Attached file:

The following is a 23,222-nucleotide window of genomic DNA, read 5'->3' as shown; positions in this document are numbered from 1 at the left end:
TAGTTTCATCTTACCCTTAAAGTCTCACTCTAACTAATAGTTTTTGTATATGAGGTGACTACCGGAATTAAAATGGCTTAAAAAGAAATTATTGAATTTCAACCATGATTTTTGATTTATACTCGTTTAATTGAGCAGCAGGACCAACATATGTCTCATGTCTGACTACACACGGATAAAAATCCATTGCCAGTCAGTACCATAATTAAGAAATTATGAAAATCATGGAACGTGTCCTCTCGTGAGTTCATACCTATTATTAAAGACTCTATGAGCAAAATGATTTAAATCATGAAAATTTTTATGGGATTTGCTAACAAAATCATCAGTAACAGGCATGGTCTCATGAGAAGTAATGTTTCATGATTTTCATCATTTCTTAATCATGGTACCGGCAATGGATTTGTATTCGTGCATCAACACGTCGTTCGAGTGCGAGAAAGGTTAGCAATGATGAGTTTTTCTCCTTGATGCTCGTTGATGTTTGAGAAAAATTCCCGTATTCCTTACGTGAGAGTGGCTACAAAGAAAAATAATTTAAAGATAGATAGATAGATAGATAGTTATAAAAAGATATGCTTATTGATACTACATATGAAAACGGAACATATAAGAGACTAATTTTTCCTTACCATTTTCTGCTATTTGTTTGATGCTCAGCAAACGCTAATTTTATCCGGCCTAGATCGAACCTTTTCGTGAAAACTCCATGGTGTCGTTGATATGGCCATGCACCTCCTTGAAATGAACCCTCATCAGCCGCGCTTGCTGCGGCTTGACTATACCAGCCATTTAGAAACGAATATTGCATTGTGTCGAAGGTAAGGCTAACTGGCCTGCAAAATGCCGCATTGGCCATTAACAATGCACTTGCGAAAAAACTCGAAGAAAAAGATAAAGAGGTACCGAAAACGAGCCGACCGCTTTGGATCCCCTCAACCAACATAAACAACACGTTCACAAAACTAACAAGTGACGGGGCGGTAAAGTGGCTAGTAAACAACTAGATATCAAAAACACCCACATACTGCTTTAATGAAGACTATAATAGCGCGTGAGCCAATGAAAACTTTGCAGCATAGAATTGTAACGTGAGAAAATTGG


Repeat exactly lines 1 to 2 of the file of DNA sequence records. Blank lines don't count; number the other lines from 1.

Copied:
The following is a 23,222-nucleotide window of genomic DNA, read 5'->3' as shown; positions in this document are numbered from 1 at the left end:
TAGTTTCATCTTACCCTTAAAGTCTCACTCTAACTAATAGTTTTTGTATATGAGGTGACTACCGGAATTAAAATGGCTTAAAAAGAAATTATTGAATTTCAACCATGATTTTTGATTTATACTCGTTTAATTGAGCAGCAGGACCAACATATGTCTCATGTCTGACTACACACGGATAAAAATCCATTGCCAGTCAGTACCATAATTAAGAAATTATGAAAATCATGGAACGTGTCCTCTCGTGAGTTCATACCTATTATTAAAGACTCTATGAGCAAAATGATTTAAATCATGAAAATTTTTATGGGATTTGCTAACAAAATCATCAGTAACAGGCATGGTCTCATGAGAAGTAATGTTTCATGATTTTCATCATTTCTTAATCATGGTACCGGCAATGGATTTGTATTCGTGCATCAACACGTCGTTCGAGTGCGAGAAAGGTTAGCAATGATGAGTTTTTCTCCTTGATGCTCGTTGATGTTTGAGAAAAATTCCCGTATTCCTTACGTGAGAGTGGCTACAAAGAAAAATAATTTAAAGATAGATAGATAGATAGATAGTTATAAAAAGATATGCTTATTGATACTACATATGAAAACGGAACATATAAGAGACTAATTTTTCCTTACCATTTTCTGCTATTTGTTTGATGCTCAGCAAACGCTAATTTTATCCGGCCTAGATCGAACCTTTTCGTGAAAACTCCATGGTGTCGTTGATATGGCCATGCACCTCCTTGAAATGAACCCTCATCAGCCGCGCTTGCTGCGGCTTGACTATACCAGCCATTTAGAAACGAATATTGCATTGTGTCGAAGGTAAGGCTAACTGGCCTGCAAAATGCCGCATTGGCCATTAACAATGCACTTGCGAAAAAACTCGAAGAAAAAGATAAAGAGGTACCGAAAACGAGCCGACCGCTTTGGATCCCCTCAACCAACATAAACAACACGTTCACAAAACTAACAAGTGACGGGGCGGTAAAGTGGCTAGTAAACAACTAGATATCAAAAACACCCACATACTGCTTTAATGAAGACTATAATAGCGCGTGAGCCAATGAAAACTTTGCAGCATAGAATTGTAACGTGAGAAAATTGG